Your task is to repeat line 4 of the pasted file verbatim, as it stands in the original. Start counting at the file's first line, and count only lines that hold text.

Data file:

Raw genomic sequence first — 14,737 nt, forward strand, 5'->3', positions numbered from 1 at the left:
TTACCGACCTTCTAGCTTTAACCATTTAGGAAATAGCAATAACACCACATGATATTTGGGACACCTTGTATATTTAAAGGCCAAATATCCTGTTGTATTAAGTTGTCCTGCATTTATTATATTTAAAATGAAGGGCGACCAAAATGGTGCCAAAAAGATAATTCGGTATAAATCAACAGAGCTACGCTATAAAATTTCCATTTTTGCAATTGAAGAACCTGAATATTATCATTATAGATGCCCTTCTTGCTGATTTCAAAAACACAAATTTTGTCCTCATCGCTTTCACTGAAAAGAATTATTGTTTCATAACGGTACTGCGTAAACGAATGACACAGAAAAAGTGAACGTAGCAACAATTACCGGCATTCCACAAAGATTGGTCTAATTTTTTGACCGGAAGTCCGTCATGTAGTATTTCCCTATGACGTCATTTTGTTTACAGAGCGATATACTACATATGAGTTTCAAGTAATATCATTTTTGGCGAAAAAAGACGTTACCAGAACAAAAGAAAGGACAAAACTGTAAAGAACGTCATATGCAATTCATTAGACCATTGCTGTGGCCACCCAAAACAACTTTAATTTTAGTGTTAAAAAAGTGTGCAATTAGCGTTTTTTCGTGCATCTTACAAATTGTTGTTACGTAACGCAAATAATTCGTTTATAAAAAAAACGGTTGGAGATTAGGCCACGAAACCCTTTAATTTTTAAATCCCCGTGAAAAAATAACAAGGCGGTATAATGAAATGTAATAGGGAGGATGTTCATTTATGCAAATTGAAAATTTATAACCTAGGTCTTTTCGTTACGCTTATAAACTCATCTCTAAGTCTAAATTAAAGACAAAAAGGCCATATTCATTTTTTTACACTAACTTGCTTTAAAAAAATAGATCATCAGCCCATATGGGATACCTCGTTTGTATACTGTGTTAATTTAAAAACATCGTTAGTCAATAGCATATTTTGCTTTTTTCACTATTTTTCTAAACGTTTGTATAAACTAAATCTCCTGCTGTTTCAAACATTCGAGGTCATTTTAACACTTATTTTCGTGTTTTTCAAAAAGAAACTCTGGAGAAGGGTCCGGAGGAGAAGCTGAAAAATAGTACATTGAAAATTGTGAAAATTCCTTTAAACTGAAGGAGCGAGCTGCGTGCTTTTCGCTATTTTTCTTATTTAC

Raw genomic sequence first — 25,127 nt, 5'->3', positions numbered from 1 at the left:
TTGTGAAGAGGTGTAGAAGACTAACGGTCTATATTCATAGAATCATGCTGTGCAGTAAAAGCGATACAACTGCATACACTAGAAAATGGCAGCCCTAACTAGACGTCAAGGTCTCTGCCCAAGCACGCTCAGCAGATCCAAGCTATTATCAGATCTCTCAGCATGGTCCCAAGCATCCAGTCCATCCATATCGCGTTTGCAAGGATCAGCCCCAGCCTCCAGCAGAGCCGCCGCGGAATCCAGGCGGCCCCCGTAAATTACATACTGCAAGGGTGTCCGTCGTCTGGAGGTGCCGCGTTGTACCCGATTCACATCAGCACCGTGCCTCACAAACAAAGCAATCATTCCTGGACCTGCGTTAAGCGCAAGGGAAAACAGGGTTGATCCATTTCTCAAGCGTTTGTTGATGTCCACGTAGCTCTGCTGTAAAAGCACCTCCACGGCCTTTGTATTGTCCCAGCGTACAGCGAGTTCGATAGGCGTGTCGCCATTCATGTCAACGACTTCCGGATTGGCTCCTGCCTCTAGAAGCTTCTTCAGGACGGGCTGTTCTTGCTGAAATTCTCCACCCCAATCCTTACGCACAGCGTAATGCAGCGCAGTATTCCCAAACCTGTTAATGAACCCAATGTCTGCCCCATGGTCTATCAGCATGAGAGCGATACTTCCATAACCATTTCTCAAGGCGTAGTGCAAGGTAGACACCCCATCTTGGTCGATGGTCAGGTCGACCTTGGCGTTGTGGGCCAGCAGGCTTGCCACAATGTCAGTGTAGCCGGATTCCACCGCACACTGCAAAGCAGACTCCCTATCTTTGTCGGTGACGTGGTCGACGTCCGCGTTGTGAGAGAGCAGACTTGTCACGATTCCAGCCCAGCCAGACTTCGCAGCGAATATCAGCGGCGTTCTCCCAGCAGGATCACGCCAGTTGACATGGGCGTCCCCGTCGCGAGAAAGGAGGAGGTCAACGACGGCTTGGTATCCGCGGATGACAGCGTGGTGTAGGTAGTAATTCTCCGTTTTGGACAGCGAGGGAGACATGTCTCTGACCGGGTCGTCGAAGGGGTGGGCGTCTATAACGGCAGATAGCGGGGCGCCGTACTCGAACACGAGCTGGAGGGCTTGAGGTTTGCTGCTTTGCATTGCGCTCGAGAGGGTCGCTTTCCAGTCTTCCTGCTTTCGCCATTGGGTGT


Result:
TTGTGAAGAGGTGTAGAAGACTAACGGTCTATATTCATAGAATCATGCTGTGCAGTAAAAGCGATACAACTGCATACACTAGAAAATGGCAGCCCTAACTAGACGTCAAGGTCTCTGCCCAAGCACGCTCAGCAGATCCAAGCTATTATCAGATCTCTCAGCATGGTCCCAAGCATCCAGTCCATCCATATCGCGTTTGCAAGGATCAGCCCCAGCCTCCAGCAGAGCCGCCGCGGAATCCAGGCGGCCCCCGTAAATTACATACTGCAAGGGTGTCCGTCGTCTGGAGGTGCCGCGTTGTACCCGATTCACATCAGCACCGTGCCTCACAAACAAAGCAATCATTCCTGGACCTGCGTTAAGCGCAAGGGAAAACAGGGTTGATCCATTTCTCAAGCGTTTGTTGATGTCCACGTAGCTCTGCTGTAAAAGCACCTCCACGGCCTTTGTATTGTCCCAGCGTACAGCGAGTTCGATAGGCGTGTCGCCATTCATGTCAACGACTTCCGGATTGGCTCCTGCCTCTAGAAGCTTCTTCAGGACGGGCTGTTCTTGCTGAAATTCTCCACCCCAATCCTTACGCACAGCGTAATGCAGCGCAGTATTCCCAAACCTGTTAATGAACCCAATGTCTGCCCCATGGTCTATCAGCATGAGAGCGATACTTCCATAACCATTTCTCAAGGCGTAGTGCAAGGTAGACACCCCATCTTGGTCGATGGTCAGGTCGACCTTGGCGTTGTGGGCCAGCAGGCTTGCCACAATGTCAGTGTAGCCGGATTCCACCGCACACTGCAAAGCAGACTCCCTATCTTTGTCGGTGACGTGGTCGACGTCCGCGTTGTGAGAGAGCAGACTTGTCACGATTCCAGCCCAGCCAGACTTCGCAGCGAATATCAGCGGCGTTCTCCCAGCAGGATCACGCCAGTTGACATGGGCGTCCCCGTCGCGAGAAAGGAGGAGGTCAACGACGGCTTGGTATCCGCGGATGACAGCGTGGTGTAGGTAGTAATTCTCCGTTTTGGACAGCGAGGGAGACATGTCTCTGACCGGGTCGTCGAAGGGGTGGGCGTCTATAACGGCAGATAGCGGGGCGCCGTACTCGAACACGAGCTGGAGGGCTTGAGGTTTGCTGCTTTGCATTGCGCTCGAGAGGGTCGCTTTCCAGTCTTCCTGCTTTCGCCATTGGGTGT